Child rape in the country spiked over last two years.

While law enforcement agencies are not coming to much help, the Ministry of Women and Children Affairs, some NGOs like Manusher Jonno Foundation, Save the Children Bangladesh and others are actively working toward curbing the dreadful trend and ensure justice. But nothing seems to have been successful for the cause.

According to information collected from national dailies by Bangladesh Shishu Adhikar Forum (BKSF), 86 children were raped in 2012, 170 in 2013, 199 in 2014. The number increased abruptly to 521 in 2015, 446 in 2016 and finally, a total number of 336 children have been raped during the first seven months of 2017 alone.

From January 2012 to July 2017, 1,758 children have been raped. Among them, 237 were gangraped, 109 children were killed after rape and 36 children committed suicide in fear of social shame. 221 rapes were also attempted during this time. From 2012 till May 2017, 85 disabled and 19 boys were raped.

An analysis of the recent child rape incidents show that victims of child rapes are mostly 4-7 year olds who do not understand what is happening to them, making them the easy prey. In most cases, the rapists are relatives, neighbours or acquaintances of the victims and they use chocolates, toys or other fancy goods to entice them. The rapists either take them to an abandoned place or rape them in an empty house.

On the other hand, 13-18 year olds are raped after being convinced of a marriage, abduction by force or again, finding them in an empty house or secluded place.

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The main reason pointed out by child rights promoters and rights activists, is that most rapists are not being apprehended and tried, encouraging potential criminals to make their move on other victims. Even if a case is filed, there are always loopholes in the provided charge sheet, which makes it difficult for the victims, specially the poor or underprivileged ones, to take further actions. Moreover, it is difficult to find witnesses for the children.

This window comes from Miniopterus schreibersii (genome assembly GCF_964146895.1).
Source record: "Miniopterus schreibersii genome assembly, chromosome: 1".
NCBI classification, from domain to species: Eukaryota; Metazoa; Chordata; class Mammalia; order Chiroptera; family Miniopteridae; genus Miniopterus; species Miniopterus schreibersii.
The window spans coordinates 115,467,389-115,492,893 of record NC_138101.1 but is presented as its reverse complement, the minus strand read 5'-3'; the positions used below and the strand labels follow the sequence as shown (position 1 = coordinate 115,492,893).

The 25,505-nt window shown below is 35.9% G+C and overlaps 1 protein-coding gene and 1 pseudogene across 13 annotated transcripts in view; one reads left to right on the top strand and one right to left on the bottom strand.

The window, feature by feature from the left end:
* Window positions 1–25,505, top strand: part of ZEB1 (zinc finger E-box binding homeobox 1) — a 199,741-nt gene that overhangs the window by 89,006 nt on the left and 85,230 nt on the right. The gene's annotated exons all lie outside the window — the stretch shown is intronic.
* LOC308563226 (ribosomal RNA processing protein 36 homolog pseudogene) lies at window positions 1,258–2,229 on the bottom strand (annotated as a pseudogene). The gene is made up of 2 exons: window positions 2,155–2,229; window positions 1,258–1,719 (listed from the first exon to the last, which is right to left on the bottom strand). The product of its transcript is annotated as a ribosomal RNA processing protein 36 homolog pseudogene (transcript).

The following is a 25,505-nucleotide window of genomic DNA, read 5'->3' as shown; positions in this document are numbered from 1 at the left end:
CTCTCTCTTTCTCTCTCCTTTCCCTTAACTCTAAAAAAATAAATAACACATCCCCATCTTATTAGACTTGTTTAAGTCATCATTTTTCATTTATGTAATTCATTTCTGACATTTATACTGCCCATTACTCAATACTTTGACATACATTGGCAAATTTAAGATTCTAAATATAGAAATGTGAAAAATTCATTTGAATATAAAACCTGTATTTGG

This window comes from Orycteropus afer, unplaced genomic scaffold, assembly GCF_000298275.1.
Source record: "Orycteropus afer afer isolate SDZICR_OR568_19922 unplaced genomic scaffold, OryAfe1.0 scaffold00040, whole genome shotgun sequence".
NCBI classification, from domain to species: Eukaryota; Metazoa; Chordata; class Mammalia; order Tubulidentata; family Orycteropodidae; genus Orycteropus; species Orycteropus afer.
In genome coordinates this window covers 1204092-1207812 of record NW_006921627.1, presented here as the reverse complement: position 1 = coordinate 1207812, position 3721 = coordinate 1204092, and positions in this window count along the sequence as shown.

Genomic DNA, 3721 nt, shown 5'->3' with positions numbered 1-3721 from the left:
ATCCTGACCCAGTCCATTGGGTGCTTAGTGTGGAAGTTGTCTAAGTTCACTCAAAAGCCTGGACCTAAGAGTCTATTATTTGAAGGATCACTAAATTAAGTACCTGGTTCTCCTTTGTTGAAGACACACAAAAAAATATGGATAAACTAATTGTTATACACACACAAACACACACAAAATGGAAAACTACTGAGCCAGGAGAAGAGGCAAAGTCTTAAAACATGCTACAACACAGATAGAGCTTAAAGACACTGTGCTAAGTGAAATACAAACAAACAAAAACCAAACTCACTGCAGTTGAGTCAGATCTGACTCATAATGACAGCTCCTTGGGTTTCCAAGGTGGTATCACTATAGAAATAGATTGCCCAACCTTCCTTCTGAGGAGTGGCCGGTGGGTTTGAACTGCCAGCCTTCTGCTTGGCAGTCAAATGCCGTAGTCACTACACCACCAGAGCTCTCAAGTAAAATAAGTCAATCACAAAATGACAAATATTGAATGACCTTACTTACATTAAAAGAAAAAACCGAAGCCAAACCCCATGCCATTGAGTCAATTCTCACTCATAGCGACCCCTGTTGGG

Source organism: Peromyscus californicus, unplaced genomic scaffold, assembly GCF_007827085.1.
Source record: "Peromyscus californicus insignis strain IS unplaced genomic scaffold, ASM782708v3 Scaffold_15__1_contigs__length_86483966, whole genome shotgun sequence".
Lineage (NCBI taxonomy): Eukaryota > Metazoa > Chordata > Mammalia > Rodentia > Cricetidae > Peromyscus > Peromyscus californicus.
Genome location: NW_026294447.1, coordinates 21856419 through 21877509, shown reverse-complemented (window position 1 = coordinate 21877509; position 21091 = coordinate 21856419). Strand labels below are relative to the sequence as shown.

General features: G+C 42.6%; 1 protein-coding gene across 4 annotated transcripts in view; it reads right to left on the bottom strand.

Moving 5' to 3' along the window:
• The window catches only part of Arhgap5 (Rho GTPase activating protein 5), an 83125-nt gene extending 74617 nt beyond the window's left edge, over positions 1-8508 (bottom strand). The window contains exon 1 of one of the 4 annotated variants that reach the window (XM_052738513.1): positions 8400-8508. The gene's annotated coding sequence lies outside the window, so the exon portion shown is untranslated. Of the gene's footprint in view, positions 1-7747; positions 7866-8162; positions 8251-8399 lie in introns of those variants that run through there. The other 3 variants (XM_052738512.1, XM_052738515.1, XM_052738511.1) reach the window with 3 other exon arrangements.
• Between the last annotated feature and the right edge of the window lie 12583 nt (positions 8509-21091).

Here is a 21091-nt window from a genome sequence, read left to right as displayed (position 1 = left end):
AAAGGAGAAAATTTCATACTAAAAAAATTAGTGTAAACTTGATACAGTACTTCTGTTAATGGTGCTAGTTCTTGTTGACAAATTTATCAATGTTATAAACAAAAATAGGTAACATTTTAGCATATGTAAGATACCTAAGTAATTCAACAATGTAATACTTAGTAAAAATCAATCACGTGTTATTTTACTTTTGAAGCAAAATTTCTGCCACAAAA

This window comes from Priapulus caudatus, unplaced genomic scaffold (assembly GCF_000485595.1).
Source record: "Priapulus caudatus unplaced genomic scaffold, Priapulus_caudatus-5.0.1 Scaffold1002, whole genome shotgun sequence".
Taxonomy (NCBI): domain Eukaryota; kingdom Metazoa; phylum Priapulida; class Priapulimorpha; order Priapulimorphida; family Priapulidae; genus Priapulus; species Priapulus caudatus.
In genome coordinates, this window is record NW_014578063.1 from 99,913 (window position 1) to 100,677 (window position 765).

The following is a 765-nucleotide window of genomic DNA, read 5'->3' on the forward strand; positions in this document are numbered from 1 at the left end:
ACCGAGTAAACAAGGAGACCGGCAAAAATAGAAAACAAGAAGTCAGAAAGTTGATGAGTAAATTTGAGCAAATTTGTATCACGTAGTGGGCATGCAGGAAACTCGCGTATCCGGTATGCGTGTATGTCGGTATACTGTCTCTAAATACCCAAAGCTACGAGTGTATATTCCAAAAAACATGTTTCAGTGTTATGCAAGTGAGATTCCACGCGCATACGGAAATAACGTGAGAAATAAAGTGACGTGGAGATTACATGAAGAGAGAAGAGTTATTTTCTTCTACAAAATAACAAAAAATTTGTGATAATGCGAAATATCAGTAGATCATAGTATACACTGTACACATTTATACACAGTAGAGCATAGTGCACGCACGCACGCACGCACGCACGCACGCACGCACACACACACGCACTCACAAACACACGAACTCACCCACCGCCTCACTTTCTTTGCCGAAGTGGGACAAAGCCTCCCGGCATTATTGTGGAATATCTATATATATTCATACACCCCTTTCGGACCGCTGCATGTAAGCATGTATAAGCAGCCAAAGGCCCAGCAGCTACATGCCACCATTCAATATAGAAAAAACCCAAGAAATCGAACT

Asked why this criminal tendency is on the rise, Dr Zia Rahman, chairperson of department of criminology at the University of Dhaka, says to New Age Xtra, ‘Social transformation, capitalisation, individualistic mindset, lack of discipline, the modern communication system, altogether a transition in social customs, is the reason behind this criminal mentality. People engaging in more pleasure-seeking activities, a trend of lawlessness, failing to keep people under rules – are also provoking these incidents.’

It needs to be mentioned that poor parents often withdraw charges in exchange of a little money, in fear of losing face in the society, being stressed by depraved questions by the defendant’s lawyer or after being forced by powerful people.